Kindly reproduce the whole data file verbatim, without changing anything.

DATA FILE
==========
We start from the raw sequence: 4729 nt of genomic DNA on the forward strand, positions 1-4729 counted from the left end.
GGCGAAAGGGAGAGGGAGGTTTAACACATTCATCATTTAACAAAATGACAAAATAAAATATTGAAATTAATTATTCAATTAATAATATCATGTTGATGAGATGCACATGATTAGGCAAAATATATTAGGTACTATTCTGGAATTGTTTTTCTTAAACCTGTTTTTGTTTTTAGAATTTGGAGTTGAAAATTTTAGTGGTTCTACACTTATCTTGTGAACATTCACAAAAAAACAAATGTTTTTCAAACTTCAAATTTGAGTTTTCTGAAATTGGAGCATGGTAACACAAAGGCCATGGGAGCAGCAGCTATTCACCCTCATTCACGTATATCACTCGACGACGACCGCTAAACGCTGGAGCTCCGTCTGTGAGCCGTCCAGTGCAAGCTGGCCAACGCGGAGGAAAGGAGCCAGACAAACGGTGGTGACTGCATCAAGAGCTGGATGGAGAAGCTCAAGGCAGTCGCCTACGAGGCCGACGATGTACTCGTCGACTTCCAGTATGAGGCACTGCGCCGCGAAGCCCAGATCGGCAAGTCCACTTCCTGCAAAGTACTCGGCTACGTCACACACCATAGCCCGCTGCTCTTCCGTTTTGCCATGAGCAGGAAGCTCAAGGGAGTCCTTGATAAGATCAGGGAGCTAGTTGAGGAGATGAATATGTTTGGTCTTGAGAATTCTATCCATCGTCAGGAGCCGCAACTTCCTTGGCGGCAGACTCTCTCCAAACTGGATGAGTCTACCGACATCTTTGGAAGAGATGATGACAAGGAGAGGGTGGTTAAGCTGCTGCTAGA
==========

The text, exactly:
We start from the raw sequence: 4729 nt of genomic DNA on the forward strand, positions 1-4729 counted from the left end.
GGCGAAAGGGAGAGGGAGGTTTAACACATTCATCATTTAACAAAATGACAAAATAAAATATTGAAATTAATTATTCAATTAATAATATCATGTTGATGAGATGCACATGATTAGGCAAAATATATTAGGTACTATTCTGGAATTGTTTTTCTTAAACCTGTTTTTGTTTTTAGAATTTGGAGTTGAAAATTTTAGTGGTTCTACACTTATCTTGTGAACATTCACAAAAAAACAAATGTTTTTCAAACTTCAAATTTGAGTTTTCTGAAATTGGAGCATGGTAACACAAAGGCCATGGGAGCAGCAGCTATTCACCCTCATTCACGTATATCACTCGACGACGACCGCTAAACGCTGGAGCTCCGTCTGTGAGCCGTCCAGTGCAAGCTGGCCAACGCGGAGGAAAGGAGCCAGACAAACGGTGGTGACTGCATCAAGAGCTGGATGGAGAAGCTCAAGGCAGTCGCCTACGAGGCCGACGATGTACTCGTCGACTTCCAGTATGAGGCACTGCGCCGCGAAGCCCAGATCGGCAAGTCCACTTCCTGCAAAGTACTCGGCTACGTCACACACCATAGCCCGCTGCTCTTCCGTTTTGCCATGAGCAGGAAGCTCAAGGGAGTCCTTGATAAGATCAGGGAGCTAGTTGAGGAGATGAATATGTTTGGTCTTGAGAATTCTATCCATCGTCAGGAGCCGCAACTTCCTTGGCGGCAGACTCTCTCCAAACTGGATGAGTCTACCGACATCTTTGGAAGAGATGATGACAAGGAGAGGGTGGTTAAGCTGCTGCTAGA